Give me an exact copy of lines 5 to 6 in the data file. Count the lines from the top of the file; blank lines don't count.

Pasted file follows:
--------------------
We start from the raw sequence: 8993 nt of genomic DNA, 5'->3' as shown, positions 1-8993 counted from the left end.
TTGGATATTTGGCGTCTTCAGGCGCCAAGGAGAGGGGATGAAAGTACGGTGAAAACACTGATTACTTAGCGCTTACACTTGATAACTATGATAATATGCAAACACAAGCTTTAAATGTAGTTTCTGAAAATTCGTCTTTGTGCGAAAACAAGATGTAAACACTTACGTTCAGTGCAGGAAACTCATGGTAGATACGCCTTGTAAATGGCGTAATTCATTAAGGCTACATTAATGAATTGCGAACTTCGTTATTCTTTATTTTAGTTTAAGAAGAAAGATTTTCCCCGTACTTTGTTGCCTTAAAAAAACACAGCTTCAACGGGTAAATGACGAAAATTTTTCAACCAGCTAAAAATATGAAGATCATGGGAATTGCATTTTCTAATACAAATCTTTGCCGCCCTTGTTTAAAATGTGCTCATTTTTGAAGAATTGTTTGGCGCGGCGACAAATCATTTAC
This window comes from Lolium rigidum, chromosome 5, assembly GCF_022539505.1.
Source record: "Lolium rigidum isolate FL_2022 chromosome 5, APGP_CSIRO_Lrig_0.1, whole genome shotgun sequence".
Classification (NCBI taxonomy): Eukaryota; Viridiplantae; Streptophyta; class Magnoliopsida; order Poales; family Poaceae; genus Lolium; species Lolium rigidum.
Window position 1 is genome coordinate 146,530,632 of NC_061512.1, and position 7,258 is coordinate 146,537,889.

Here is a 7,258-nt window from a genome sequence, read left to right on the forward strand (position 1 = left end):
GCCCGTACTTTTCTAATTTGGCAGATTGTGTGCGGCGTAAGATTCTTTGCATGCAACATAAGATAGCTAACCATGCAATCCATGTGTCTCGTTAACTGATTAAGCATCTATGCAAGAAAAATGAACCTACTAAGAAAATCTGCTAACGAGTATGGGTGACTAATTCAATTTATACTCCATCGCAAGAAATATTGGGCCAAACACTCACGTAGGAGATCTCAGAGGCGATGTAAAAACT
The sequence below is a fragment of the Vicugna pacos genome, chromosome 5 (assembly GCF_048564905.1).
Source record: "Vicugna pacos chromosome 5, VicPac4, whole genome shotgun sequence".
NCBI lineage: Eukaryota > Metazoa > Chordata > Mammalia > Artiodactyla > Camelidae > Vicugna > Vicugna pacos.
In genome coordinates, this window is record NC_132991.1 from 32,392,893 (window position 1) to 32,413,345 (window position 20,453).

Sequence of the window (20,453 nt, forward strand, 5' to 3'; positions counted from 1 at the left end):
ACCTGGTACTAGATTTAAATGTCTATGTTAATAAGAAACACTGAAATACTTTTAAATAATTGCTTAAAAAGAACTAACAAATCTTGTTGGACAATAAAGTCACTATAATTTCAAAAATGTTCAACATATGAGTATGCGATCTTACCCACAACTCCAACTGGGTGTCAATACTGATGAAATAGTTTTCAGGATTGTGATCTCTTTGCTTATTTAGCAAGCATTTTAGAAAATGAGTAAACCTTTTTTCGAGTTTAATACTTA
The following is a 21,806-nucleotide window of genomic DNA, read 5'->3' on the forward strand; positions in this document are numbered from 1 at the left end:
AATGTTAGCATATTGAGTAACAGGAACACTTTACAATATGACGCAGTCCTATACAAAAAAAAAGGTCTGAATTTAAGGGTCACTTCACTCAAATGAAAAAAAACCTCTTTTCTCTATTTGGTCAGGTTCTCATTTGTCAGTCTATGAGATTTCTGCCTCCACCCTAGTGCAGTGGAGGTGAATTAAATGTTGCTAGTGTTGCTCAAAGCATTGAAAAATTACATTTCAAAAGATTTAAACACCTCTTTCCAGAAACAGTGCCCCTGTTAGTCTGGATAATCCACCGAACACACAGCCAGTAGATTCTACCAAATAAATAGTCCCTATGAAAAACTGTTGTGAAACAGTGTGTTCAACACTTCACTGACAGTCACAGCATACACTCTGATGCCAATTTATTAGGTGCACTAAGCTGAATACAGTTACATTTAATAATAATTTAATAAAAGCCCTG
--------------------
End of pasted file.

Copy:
Classification (NCBI taxonomy): Eukaryota; Viridiplantae; Streptophyta; class Magnoliopsida; order Poales; family Poaceae; genus Lolium; species Lolium rigidum.
Window position 1 is genome coordinate 146,530,632 of NC_061512.1, and position 7,258 is coordinate 146,537,889.